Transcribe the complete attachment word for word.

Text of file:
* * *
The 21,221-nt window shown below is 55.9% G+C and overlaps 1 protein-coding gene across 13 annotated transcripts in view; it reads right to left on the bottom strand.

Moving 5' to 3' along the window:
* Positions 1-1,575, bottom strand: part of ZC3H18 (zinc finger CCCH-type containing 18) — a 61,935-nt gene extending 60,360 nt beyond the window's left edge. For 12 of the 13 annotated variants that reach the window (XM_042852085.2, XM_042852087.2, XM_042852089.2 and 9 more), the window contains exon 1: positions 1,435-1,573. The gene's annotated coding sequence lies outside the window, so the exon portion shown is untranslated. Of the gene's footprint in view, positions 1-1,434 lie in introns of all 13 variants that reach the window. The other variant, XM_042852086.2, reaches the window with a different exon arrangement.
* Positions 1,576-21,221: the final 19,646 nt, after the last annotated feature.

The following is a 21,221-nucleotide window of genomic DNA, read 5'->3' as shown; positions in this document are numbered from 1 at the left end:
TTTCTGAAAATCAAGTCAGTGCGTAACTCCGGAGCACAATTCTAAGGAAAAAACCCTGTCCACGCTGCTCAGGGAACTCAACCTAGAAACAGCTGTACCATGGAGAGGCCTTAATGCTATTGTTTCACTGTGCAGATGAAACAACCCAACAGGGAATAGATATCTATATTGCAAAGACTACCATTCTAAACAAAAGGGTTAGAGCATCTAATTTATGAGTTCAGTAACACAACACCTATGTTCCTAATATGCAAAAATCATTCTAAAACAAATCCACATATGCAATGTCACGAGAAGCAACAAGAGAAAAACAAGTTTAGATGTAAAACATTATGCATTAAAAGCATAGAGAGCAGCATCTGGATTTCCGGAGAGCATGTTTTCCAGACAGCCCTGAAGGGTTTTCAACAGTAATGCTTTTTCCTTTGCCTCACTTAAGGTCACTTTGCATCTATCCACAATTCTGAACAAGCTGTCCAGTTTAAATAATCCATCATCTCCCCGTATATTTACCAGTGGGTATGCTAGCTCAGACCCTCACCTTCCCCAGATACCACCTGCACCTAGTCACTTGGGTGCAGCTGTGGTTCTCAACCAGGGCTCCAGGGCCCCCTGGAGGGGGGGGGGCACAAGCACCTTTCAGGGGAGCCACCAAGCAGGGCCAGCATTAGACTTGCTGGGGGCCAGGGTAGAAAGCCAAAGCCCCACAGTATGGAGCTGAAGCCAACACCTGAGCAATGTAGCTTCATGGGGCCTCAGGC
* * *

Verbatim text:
The 21,221-nt window shown below is 55.9% G+C and overlaps 1 protein-coding gene across 13 annotated transcripts in view; it reads right to left on the bottom strand.

Moving 5' to 3' along the window:
* Positions 1-1,575, bottom strand: part of ZC3H18 (zinc finger CCCH-type containing 18) — a 61,935-nt gene extending 60,360 nt beyond the window's left edge. For 12 of the 13 annotated variants that reach the window (XM_042852085.2, XM_042852087.2, XM_042852089.2 and 9 more), the window contains exon 1: positions 1,435-1,573. The gene's annotated coding sequence lies outside the window, so the exon portion shown is untranslated. Of the gene's footprint in view, positions 1-1,434 lie in introns of all 13 variants that reach the window. The other variant, XM_042852086.2, reaches the window with a different exon arrangement.
* Positions 1,576-21,221: the final 19,646 nt, after the last annotated feature.

The following is a 21,221-nucleotide window of genomic DNA, read 5'->3' as shown; positions in this document are numbered from 1 at the left end:
TTTCTGAAAATCAAGTCAGTGCGTAACTCCGGAGCACAATTCTAAGGAAAAAACCCTGTCCACGCTGCTCAGGGAACTCAACCTAGAAACAGCTGTACCATGGAGAGGCCTTAATGCTATTGTTTCACTGTGCAGATGAAACAACCCAACAGGGAATAGATATCTATATTGCAAAGACTACCATTCTAAACAAAAGGGTTAGAGCATCTAATTTATGAGTTCAGTAACACAACACCTATGTTCCTAATATGCAAAAATCATTCTAAAACAAATCCACATATGCAATGTCACGAGAAGCAACAAGAGAAAAACAAGTTTAGATGTAAAACATTATGCATTAAAAGCATAGAGAGCAGCATCTGGATTTCCGGAGAGCATGTTTTCCAGACAGCCCTGAAGGGTTTTCAACAGTAATGCTTTTTCCTTTGCCTCACTTAAGGTCACTTTGCATCTATCCACAATTCTGAACAAGCTGTCCAGTTTAAATAATCCATCATCTCCCCGTATATTTACCAGTGGGTATGCTAGCTCAGACCCTCACCTTCCCCAGATACCACCTGCACCTAGTCACTTGGGTGCAGCTGTGGTTCTCAACCAGGGCTCCAGGGCCCCCTGGAGGGGGGGGGGCACAAGCACCTTTCAGGGGAGCCACCAAGCAGGGCCAGCATTAGACTTGCTGGGGGCCAGGGTAGAAAGCCAAAGCCCCACAGTATGGAGCTGAAGCCAACACCTGAGCAATGTAGCTTCATGGGGCCTCAGGC